Once you start using more than a couple of pedals you will need to consider the order in which they are laid out as this will have an effect on your overall tone.
Pedals react differently depending on what's coming into them, whether that's your pure guitar signal or the signal from other pedals, so we have to take this into account when lining up our pedals. This is often referred to as signal chain.
You won't damage your pedals if you put them in the wrong order, and there's no right or wrong way, but when you're starting out we'd recommend following this basic order:
Modulation effects (eg, chorus/flange)
Time-based effects (eg, reverb/delay)
If you're using multiple pedals then a pedal board would be a wise investment too. They come in a variety of sizes to suit your needs and most come either built into a hardcase or with a soft bag for easy transportation.
Whichever option you go for make sure you buy one that's big enough to fit your existing pedals comfortably and will accommodate more if you have plans to expand your set-up.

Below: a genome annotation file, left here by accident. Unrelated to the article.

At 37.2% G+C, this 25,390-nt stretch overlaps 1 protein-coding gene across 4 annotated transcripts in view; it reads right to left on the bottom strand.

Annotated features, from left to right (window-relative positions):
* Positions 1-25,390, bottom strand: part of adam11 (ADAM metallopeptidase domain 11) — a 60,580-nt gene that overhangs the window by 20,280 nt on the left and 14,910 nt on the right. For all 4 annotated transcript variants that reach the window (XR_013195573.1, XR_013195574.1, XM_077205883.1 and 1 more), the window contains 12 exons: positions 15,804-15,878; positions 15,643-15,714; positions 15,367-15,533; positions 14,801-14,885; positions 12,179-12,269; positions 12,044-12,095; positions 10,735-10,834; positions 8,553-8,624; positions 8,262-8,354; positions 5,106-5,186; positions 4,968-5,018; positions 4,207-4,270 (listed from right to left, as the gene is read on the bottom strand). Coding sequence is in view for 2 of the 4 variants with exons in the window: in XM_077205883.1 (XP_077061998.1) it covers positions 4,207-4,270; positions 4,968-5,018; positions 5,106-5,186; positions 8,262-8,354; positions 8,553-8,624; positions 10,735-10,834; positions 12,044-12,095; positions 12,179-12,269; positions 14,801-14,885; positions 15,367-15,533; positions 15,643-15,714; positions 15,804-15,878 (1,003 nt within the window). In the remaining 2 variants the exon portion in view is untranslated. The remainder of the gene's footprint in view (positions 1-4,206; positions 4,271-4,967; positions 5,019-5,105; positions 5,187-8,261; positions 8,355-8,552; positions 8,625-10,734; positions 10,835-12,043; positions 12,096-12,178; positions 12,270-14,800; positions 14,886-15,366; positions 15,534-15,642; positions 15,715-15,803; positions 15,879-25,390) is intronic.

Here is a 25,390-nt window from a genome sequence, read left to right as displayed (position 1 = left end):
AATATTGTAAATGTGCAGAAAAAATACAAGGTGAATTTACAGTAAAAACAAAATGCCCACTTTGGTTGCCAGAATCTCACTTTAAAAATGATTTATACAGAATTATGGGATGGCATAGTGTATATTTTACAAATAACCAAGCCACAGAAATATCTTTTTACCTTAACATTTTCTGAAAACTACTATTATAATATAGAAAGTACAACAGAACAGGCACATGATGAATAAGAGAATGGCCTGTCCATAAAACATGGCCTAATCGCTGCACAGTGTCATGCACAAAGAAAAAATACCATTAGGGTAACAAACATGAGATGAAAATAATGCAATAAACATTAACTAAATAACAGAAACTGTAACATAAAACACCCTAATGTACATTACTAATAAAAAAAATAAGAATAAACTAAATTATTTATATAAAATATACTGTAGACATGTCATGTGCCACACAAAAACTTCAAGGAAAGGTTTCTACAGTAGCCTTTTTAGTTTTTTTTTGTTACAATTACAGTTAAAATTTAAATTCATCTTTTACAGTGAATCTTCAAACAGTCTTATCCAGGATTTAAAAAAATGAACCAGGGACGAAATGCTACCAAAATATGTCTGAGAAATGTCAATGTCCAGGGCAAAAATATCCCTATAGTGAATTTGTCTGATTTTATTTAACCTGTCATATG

Once you're happy with the order of your pedals and they're securely in place, you'll need enough short patch cables to connect your pedals together, plus two longer cables to connect between your pedal board and guitar and between your pedalboard and your amp. Buy the best you can afford to get the longest life out of your cables.
When running multiple pedals you can, of course, power with batteries but you'll eat through them quickly. Alternatively you might want to try a multi-output power supply that will keep things simple and tidy. There are many standalone options, or you can opt for a pedal board with a power supply built in.
There's also the option of building your own pedal board from scratch at home. This can be a fun and satisfying way of getting your 'board set-up just how you want it and there are plenty of tutorials that show you how online.
Whatever works for you, a pedalboard is great way to keep your effects organised.